Many organizations today are faced with litigations from many levels however, there are additional alternatives in which to handle potential litigations and this process is called Alternative Dispute Resolution (ADR). Alternative Dispute Resolutions (ADR) are being adopted by many organizations because the process itself is less expenses and time consuming. According to Jennings (2006), “Alternative Dispute Resolution, offers parties alternative means of resolving their differences outside actual courtroom litigation and the costly aspects of preparation for it. ADR ranges from very informal options, such as a negotiated settlement between CEO’s of companies, to the formal, written process of the American Arbitration Association. These processes may be used along with litigation or in lieu of litigation” (pp. 111).
The Department of Defense, Education Activity (D.O.D.E) has developed a website www.dodea.edu which covers the definition of the Alternative Dispute Resolution process in addition to providing tips, techniques, and preparation notes for the mediation process itself. The Department of Defense defines alternative dispute resolution as “a term which covers many alternatives to traditional methods for resolving workplace disputes arising from poor communication, personality conflicts, or alleged discrimination” (pp.1). It was very helpful to read through this website because it provided a sample of how to prepare for this process from the perspective of the Department of Defense Education.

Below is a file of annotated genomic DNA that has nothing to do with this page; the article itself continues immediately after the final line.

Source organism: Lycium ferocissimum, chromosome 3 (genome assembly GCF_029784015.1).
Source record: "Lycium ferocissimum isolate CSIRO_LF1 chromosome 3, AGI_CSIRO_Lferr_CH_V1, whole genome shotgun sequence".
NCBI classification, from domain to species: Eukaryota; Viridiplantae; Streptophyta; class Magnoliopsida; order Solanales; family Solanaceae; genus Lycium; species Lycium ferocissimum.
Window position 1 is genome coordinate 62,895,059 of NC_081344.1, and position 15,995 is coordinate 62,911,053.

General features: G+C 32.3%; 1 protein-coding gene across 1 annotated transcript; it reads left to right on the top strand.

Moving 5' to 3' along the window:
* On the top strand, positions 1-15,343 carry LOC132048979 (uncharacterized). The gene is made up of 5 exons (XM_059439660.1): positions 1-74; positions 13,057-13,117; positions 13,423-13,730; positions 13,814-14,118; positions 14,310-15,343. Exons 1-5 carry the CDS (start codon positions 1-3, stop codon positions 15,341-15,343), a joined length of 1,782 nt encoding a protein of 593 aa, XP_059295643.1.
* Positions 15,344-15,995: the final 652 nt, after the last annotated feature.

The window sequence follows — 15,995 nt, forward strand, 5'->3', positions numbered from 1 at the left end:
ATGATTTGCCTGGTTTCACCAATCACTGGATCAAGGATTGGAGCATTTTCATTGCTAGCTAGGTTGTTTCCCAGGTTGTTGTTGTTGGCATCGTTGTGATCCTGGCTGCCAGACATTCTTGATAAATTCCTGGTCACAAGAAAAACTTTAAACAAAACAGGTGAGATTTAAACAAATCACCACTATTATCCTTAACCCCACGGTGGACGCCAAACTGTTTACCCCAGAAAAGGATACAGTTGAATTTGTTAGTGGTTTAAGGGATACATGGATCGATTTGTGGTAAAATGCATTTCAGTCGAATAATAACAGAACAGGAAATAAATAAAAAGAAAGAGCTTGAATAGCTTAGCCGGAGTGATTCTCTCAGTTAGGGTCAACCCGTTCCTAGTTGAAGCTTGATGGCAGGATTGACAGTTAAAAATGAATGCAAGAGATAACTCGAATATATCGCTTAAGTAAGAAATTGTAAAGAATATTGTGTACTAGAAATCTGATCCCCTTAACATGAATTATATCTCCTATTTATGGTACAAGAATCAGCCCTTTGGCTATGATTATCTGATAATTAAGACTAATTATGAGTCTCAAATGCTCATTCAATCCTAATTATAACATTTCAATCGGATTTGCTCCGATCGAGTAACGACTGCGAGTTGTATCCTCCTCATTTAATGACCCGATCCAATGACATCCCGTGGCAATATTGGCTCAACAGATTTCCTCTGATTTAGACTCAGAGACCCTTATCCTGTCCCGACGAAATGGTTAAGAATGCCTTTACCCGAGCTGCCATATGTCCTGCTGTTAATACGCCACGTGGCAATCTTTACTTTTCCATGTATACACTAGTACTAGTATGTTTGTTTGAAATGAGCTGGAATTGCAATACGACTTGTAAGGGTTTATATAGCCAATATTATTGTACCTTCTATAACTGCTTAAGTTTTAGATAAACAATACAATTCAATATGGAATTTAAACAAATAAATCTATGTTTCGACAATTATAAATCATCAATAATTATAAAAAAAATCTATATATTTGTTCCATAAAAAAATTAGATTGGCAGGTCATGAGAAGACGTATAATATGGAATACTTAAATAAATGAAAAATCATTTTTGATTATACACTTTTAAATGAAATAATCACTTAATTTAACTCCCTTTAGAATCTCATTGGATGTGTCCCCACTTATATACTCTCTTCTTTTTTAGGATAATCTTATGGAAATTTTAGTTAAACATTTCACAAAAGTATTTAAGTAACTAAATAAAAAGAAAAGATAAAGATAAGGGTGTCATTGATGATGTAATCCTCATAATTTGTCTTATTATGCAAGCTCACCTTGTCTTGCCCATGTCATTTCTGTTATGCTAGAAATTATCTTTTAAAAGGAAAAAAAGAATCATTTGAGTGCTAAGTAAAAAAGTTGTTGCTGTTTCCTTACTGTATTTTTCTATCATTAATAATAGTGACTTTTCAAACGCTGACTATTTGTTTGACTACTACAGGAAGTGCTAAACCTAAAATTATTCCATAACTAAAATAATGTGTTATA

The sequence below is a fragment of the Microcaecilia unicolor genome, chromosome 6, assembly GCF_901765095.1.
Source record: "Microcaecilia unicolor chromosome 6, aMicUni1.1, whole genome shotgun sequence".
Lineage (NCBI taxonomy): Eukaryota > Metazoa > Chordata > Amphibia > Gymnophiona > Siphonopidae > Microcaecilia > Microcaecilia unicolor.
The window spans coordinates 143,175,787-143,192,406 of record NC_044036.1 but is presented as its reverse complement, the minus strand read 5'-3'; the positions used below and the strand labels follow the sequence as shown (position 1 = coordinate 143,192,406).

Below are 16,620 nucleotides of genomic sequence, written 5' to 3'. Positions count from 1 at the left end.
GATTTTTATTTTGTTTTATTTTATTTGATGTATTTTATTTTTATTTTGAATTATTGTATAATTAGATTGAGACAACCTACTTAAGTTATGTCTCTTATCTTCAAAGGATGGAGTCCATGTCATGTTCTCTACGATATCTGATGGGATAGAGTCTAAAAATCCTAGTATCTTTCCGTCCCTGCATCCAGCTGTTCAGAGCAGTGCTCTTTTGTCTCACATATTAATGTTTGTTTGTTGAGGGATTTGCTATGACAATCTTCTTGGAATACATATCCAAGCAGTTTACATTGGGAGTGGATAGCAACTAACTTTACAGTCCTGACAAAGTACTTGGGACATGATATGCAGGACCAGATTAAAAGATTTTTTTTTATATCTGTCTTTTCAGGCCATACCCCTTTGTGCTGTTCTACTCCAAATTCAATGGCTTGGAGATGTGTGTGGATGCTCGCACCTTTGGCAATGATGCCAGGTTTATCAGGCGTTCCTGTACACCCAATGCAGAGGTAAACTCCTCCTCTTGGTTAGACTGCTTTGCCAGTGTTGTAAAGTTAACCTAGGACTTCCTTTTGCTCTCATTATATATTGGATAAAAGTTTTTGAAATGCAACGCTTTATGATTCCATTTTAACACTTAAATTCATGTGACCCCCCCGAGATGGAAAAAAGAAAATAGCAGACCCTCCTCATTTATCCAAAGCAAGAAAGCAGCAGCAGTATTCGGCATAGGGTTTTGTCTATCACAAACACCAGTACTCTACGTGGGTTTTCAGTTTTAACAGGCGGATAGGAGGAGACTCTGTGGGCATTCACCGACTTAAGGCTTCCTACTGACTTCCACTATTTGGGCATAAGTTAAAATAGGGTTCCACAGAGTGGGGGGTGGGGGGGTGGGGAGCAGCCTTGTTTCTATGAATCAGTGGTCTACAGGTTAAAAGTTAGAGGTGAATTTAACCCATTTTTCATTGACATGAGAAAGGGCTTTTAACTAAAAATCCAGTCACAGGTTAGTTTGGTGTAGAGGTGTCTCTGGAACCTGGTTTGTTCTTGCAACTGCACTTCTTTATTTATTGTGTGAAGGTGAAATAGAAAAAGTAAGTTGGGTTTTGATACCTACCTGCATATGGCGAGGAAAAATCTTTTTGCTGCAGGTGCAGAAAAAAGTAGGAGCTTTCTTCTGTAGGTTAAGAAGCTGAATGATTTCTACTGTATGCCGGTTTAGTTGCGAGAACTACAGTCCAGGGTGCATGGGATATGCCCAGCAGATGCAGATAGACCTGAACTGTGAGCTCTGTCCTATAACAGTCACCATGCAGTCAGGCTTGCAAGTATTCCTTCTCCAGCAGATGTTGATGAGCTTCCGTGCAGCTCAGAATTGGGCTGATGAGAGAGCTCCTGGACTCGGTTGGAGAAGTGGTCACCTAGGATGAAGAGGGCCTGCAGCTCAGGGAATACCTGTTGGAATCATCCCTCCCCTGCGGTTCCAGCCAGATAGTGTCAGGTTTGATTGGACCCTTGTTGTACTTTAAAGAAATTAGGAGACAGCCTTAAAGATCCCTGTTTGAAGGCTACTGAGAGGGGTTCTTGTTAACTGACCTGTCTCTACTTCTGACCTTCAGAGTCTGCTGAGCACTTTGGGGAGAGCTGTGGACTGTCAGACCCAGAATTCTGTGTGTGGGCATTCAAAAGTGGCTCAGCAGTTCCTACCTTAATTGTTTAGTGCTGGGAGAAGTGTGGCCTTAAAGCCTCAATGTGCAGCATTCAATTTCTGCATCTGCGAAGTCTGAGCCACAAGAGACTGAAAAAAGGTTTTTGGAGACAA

In the context of this class Law-531 for the time being it is necessary for us to create a learning team charter which will include the process of ADR. The Alternative Dispute Resolution process should be clear and to the point so that if the team where to come up with an impasse on an issue we could refer back to the ADR document to resolve the situation.
According to the University of Phoenix (2006), a team charter consists of...